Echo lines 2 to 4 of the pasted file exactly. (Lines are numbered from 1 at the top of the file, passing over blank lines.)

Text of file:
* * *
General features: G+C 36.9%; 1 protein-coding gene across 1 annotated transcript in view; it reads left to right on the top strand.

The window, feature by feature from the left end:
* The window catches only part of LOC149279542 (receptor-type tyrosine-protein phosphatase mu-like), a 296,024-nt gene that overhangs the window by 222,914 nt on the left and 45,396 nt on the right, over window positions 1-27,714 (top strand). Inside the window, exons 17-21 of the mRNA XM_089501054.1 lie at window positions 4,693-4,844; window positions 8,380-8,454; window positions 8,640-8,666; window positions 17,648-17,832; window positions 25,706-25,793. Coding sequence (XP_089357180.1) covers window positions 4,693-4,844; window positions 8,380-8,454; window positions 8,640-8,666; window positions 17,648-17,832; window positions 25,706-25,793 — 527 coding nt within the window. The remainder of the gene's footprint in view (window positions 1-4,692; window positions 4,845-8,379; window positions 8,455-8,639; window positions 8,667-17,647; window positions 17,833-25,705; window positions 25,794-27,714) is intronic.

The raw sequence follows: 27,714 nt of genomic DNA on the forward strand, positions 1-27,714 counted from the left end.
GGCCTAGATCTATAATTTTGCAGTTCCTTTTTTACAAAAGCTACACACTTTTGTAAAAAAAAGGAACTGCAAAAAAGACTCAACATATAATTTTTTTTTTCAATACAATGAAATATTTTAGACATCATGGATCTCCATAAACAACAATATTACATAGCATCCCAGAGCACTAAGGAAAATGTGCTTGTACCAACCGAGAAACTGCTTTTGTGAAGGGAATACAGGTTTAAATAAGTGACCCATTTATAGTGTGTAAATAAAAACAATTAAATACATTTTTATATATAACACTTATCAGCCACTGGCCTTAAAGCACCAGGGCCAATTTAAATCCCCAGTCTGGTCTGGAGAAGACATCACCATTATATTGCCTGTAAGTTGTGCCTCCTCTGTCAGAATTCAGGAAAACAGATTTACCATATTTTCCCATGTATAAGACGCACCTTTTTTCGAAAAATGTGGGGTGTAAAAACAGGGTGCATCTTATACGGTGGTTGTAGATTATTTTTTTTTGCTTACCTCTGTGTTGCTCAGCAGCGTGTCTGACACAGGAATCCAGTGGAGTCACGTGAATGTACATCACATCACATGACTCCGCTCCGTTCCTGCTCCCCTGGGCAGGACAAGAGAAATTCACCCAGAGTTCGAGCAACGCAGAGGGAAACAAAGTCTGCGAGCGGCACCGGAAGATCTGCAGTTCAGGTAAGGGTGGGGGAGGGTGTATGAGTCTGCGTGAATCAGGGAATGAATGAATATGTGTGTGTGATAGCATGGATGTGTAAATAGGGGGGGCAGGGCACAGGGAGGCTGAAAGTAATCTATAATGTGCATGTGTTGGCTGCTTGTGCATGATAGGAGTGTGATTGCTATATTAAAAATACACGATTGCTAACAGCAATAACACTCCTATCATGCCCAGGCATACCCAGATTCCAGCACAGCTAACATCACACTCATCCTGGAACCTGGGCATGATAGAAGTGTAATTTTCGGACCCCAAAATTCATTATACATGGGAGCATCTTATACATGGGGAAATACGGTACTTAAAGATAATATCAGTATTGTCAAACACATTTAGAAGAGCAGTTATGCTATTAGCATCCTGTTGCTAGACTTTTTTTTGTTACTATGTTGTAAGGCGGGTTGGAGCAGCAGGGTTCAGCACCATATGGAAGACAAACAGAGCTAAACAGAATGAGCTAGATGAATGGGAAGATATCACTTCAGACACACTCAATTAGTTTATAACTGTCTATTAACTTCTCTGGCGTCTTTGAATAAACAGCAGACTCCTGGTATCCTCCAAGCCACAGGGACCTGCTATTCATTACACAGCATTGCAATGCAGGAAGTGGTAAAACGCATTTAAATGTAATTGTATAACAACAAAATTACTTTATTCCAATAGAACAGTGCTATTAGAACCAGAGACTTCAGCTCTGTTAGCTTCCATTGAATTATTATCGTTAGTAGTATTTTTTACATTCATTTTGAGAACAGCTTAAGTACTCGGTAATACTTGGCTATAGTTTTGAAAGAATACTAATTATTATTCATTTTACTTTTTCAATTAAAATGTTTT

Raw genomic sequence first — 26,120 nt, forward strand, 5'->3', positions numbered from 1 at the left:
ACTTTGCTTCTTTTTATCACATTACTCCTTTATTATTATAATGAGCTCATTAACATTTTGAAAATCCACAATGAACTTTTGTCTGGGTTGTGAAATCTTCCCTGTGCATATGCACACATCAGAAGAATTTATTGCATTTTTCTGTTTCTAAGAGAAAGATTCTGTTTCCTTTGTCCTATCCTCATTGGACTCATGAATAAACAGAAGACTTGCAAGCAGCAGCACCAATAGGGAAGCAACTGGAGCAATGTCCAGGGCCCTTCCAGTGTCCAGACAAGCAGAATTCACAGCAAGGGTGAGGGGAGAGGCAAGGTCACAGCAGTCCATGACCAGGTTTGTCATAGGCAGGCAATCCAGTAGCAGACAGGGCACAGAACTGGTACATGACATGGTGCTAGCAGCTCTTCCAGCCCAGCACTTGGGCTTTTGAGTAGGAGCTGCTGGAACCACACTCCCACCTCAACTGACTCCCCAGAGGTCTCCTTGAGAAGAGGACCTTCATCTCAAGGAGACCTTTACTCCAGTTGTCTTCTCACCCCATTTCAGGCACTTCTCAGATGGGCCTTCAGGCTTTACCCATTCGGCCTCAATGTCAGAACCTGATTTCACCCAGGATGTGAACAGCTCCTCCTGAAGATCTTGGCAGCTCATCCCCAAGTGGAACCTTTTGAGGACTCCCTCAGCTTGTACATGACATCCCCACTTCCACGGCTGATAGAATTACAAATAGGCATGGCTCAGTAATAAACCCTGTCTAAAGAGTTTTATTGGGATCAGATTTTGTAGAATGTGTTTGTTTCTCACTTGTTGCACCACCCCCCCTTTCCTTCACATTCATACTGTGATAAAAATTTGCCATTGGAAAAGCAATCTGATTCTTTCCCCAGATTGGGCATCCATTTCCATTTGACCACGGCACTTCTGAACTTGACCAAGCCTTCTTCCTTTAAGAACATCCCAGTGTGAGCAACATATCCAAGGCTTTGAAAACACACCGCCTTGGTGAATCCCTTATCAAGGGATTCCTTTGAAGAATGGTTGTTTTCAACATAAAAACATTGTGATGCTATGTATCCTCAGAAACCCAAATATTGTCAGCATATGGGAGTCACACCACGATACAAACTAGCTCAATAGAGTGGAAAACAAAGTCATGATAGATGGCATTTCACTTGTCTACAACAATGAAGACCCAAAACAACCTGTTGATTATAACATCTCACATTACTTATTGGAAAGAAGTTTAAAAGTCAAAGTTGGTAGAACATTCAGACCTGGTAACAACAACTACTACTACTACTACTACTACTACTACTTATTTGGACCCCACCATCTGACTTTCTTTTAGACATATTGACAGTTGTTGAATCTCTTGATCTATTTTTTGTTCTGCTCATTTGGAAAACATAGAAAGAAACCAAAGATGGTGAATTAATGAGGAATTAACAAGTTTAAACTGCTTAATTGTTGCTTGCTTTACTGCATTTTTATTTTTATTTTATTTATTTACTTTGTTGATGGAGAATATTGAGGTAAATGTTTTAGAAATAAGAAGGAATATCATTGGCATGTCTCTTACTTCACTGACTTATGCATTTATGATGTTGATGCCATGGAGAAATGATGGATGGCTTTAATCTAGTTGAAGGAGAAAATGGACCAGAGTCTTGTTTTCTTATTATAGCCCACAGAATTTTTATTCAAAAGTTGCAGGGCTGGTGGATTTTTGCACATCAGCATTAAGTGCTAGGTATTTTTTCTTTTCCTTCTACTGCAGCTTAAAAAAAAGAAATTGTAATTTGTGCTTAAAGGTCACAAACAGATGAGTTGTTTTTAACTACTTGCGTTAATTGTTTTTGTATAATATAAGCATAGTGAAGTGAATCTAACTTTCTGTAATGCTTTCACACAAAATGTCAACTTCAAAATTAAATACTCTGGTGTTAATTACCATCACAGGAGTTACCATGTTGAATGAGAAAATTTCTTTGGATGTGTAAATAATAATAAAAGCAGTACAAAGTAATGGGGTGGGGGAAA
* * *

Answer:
The window, feature by feature from the left end:
* The window catches only part of LOC149279542 (receptor-type tyrosine-protein phosphatase mu-like), a 296,024-nt gene that overhangs the window by 222,914 nt on the left and 45,396 nt on the right, over window positions 1-27,714 (top strand). Inside the window, exons 17-21 of the mRNA XM_089501054.1 lie at window positions 4,693-4,844; window positions 8,380-8,454; window positions 8,640-8,666; window positions 17,648-17,832; window positions 25,706-25,793. Coding sequence (XP_089357180.1) covers window positions 4,693-4,844; window positions 8,380-8,454; window positions 8,640-8,666; window positions 17,648-17,832; window positions 25,706-25,793 — 527 coding nt within the window. The remainder of the gene's footprint in view (window positions 1-4,692; window positions 4,845-8,379; window positions 8,455-8,639; window positions 8,667-17,647; window positions 17,833-25,705; window positions 25,794-27,714) is intronic.

The raw sequence follows: 27,714 nt of genomic DNA on the forward strand, positions 1-27,714 counted from the left end.